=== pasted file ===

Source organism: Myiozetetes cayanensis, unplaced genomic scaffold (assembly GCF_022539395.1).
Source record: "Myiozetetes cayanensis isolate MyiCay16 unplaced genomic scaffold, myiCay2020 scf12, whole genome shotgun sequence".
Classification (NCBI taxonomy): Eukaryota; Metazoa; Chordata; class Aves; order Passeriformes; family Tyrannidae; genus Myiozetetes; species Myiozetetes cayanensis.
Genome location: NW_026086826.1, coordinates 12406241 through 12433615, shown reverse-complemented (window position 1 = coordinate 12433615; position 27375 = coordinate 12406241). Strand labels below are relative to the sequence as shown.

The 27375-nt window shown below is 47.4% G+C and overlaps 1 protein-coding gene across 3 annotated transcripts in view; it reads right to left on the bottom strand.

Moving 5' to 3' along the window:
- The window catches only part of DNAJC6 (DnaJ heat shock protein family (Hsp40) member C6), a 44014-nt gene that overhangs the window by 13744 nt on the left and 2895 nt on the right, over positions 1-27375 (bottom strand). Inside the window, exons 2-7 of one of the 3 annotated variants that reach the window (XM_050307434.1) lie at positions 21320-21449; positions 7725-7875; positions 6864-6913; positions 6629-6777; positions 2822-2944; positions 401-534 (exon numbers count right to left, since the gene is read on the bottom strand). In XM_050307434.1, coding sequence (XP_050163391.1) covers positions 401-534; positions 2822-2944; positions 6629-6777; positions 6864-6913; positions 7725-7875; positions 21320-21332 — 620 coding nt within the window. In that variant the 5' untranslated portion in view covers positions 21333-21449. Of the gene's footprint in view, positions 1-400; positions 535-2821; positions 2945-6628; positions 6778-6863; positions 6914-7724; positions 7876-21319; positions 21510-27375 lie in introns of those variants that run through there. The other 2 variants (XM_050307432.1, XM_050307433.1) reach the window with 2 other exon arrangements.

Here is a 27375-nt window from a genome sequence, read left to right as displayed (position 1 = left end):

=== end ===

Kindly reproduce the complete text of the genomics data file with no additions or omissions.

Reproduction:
Source organism: Myiozetetes cayanensis, unplaced genomic scaffold (assembly GCF_022539395.1).
Source record: "Myiozetetes cayanensis isolate MyiCay16 unplaced genomic scaffold, myiCay2020 scf12, whole genome shotgun sequence".
Classification (NCBI taxonomy): Eukaryota; Metazoa; Chordata; class Aves; order Passeriformes; family Tyrannidae; genus Myiozetetes; species Myiozetetes cayanensis.
Genome location: NW_026086826.1, coordinates 12406241 through 12433615, shown reverse-complemented (window position 1 = coordinate 12433615; position 27375 = coordinate 12406241). Strand labels below are relative to the sequence as shown.

The 27375-nt window shown below is 47.4% G+C and overlaps 1 protein-coding gene across 3 annotated transcripts in view; it reads right to left on the bottom strand.

Moving 5' to 3' along the window:
- The window catches only part of DNAJC6 (DnaJ heat shock protein family (Hsp40) member C6), a 44014-nt gene that overhangs the window by 13744 nt on the left and 2895 nt on the right, over positions 1-27375 (bottom strand). Inside the window, exons 2-7 of one of the 3 annotated variants that reach the window (XM_050307434.1) lie at positions 21320-21449; positions 7725-7875; positions 6864-6913; positions 6629-6777; positions 2822-2944; positions 401-534 (exon numbers count right to left, since the gene is read on the bottom strand). In XM_050307434.1, coding sequence (XP_050163391.1) covers positions 401-534; positions 2822-2944; positions 6629-6777; positions 6864-6913; positions 7725-7875; positions 21320-21332 — 620 coding nt within the window. In that variant the 5' untranslated portion in view covers positions 21333-21449. Of the gene's footprint in view, positions 1-400; positions 535-2821; positions 2945-6628; positions 6778-6863; positions 6914-7724; positions 7876-21319; positions 21510-27375 lie in introns of those variants that run through there. The other 2 variants (XM_050307432.1, XM_050307433.1) reach the window with 2 other exon arrangements.

Here is a 27375-nt window from a genome sequence, read left to right as displayed (position 1 = left end):